But that does not mean SEO is dead or you should give up and not try to start a competing business with others. You just need to take the time and effort to compete. The same logic applies to offline success as it does with online success. You can’t just start a new brand of soda and expect to compete with Pepsi or Cola overnight, it takes time, resources, marketing and a good product.

15. Google: Do This To Get New Content Indexed Quickly – Google’s John Mueller said that pinging Google that your sitemap file has been updated can help Google index your new content quickly. He said it is simply Google practice to ping Google with when your sitemap file is updated.

Of course, this does not guarantee indexing. Google still does not index everything, so just because you might ping Google about a new URL, it does not mean Google will index it.

John Mueller wrote on Twitter “Pinging a sitemap is a bit different than just providing it in the robots.txt — by pinging, you’re actively flagging a change in the sitemap file. If you’re keen on having new content indexed quickly, that’s a good practice.”

According to Google developers guide “Google doesn’t check a sitemap every time a site is crawled; a sitemap is checked only the first time that we notice it, and thereafter only when you ping us to let us know that it’s changed. Alert Google about a sitemap only when it’s new or updated; don’t submit or ping unchanged sitemaps multiple times.”

To use the ping tool, send a GET request in your browser or the command line to google.com, specifying the full URL of the sitemap. Make sure that the sitemap file is accessible. E.g: https://www.google.com/ping?sitemap=FULL_URL_OF_SITEMAP

16. Google Ads Launches Content Suitability Center – Google has launched a new content suitability center in Google Ads where you can manage your suitability settings for all campaigns on YouTube and the Google Display Network.

Google wrote, “previously, managing suitability settings was done in multiple, segregated sections of Google Ads and the experience differed across Google platforms.” “This led to a time-consuming and cumbersome implementation process, along with misconceptions and misuse of the controls. While exclusions can be helpful tools, brands also want to be mindful of the types of content they choose to exclude. Over-exclusion can negatively impact your cost and reach. It can also unintentionally exclude great, brand-safe content or content relevant to diverse communities,” Google added.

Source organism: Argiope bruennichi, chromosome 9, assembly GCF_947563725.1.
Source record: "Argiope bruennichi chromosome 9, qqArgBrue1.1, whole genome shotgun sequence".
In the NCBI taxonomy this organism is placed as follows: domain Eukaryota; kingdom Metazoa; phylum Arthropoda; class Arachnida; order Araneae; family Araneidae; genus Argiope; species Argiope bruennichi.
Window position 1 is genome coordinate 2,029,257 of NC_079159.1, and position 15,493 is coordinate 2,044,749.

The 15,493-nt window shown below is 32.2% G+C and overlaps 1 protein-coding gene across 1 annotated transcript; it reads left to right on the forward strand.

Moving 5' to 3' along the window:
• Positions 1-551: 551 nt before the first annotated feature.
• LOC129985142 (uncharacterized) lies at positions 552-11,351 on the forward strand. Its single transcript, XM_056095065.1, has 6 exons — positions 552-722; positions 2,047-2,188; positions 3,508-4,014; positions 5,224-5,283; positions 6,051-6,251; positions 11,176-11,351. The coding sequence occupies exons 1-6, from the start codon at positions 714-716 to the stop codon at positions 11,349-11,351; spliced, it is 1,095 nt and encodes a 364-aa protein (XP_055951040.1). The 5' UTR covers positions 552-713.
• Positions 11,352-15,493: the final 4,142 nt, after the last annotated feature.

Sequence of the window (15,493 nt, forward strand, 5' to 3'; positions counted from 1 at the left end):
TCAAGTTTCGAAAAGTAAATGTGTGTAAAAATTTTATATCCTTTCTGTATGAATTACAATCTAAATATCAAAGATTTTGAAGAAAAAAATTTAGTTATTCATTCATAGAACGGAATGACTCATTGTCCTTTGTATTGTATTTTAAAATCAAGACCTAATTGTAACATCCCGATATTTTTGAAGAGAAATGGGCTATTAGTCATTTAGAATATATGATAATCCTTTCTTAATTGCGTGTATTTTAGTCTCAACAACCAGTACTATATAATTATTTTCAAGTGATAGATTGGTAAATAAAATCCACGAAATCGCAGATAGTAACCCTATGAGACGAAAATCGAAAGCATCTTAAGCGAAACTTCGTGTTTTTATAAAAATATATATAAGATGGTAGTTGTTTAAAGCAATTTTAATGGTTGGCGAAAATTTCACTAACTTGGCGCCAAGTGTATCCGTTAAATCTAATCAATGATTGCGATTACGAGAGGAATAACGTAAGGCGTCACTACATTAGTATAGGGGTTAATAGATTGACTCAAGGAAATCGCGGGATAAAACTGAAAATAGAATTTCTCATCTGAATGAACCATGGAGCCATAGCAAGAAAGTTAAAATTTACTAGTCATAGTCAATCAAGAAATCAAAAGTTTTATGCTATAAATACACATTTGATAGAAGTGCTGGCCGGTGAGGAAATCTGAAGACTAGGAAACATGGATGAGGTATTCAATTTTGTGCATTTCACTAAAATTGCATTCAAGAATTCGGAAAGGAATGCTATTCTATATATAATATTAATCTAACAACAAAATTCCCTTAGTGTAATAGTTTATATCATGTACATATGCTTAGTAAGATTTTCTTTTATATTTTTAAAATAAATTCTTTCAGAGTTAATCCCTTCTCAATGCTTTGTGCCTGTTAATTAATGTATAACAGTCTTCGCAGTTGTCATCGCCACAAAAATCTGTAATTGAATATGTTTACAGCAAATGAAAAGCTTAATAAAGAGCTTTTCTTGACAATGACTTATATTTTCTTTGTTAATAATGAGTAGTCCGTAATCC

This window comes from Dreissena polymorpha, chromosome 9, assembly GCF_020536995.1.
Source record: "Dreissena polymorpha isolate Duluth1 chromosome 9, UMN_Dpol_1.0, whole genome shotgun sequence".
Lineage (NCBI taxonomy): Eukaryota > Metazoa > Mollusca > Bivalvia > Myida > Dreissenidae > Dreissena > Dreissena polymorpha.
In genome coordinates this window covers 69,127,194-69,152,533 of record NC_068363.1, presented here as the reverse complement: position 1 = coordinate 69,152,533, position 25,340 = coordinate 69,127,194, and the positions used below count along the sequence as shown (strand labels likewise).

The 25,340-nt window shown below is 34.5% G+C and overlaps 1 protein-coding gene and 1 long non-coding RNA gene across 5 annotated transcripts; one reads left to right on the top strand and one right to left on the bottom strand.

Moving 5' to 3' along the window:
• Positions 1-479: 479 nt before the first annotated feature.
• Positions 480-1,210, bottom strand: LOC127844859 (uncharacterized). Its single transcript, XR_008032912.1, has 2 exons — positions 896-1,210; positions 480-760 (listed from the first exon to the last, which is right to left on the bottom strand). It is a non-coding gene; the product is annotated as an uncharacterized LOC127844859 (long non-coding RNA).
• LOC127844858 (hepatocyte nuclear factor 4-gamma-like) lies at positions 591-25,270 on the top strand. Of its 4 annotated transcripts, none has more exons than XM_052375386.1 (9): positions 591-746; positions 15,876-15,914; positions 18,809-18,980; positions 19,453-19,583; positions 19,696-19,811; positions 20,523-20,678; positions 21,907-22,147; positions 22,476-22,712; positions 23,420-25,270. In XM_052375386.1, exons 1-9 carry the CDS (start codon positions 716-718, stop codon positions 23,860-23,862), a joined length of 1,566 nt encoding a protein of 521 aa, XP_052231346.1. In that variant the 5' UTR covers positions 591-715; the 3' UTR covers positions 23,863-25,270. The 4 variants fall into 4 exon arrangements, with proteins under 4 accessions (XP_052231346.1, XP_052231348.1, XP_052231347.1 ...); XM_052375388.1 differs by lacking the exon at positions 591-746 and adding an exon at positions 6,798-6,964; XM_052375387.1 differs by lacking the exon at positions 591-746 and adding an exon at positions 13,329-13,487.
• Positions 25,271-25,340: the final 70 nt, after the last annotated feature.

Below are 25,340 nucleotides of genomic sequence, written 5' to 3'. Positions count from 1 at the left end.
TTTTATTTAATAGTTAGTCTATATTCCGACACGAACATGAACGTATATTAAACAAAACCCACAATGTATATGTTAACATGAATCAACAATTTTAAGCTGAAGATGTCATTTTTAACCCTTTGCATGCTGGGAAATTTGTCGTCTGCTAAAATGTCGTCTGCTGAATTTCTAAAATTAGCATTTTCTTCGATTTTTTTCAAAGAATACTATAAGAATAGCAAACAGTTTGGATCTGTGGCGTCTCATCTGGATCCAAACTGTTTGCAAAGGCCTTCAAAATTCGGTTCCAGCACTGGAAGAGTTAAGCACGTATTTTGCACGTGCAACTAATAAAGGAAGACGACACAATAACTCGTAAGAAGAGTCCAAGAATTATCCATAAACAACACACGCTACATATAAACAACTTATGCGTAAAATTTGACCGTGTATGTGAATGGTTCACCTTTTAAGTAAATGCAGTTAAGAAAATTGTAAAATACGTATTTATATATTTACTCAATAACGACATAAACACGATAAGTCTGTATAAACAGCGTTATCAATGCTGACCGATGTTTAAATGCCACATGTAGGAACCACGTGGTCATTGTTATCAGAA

When you enter the new suitability center in Google Ads, you can now select one of the three inventory modes. Inventory modes “cater to your preferences for various sensitive themes, such as profanity, sexual suggestiveness and violence,” Google explained. You can fine-tune additional exclusions from that point. Once you have designated your preferences at the account level, Google Ads will now automatically apply these settings to your future campaigns.

17. Google Ads Will Remove Some Content Targeting In YouTube Conversion Campaigns In 2023 – A major benefit of YouTube ads has been the powerful targeting options, many of which will now be removed early next year according to a Google Ads help article. The help article, “Optimize your Video campaign for more conversions” contains a content targeting section that recommends avoiding the addition of content targeting (by keywords, topics or placements) in campaigns.

These content targeting options are beloved by many advertisers due to the granularity they provide. Placements could target YouTube Channels, specific videos, video lineups, URLs, Apps, or collections.

With the current targeting, advertisers could match ads to channels/videos to deliver more customized messages to audiences. This change will effectively put an end to the hyper-targeting that made YouTube so appealing for ad dollars.

Another major blow is the loss of keyword targeting on the self-proclaimed 2nd largest search engine in the world. The removal of query targeting on a (video) search engine hurts.

While keywords on YouTube haven’t historically been as powerful as traditional search, it has been a way for advertisers to help answer queries with their video content. There is no doubt that advertisers will need to get more creative in order to hit their target audience.

Advertisers running YouTube content targeting campaigns that leverage keywords, topics or placements will have the targeting removed.

If you are running ads using content targeting options, you should stay tuned to updates as those targeting settings will be automatically removed from your campaigns. With less targeting, you’ll reach a larger audience and may spend more on less qualified users.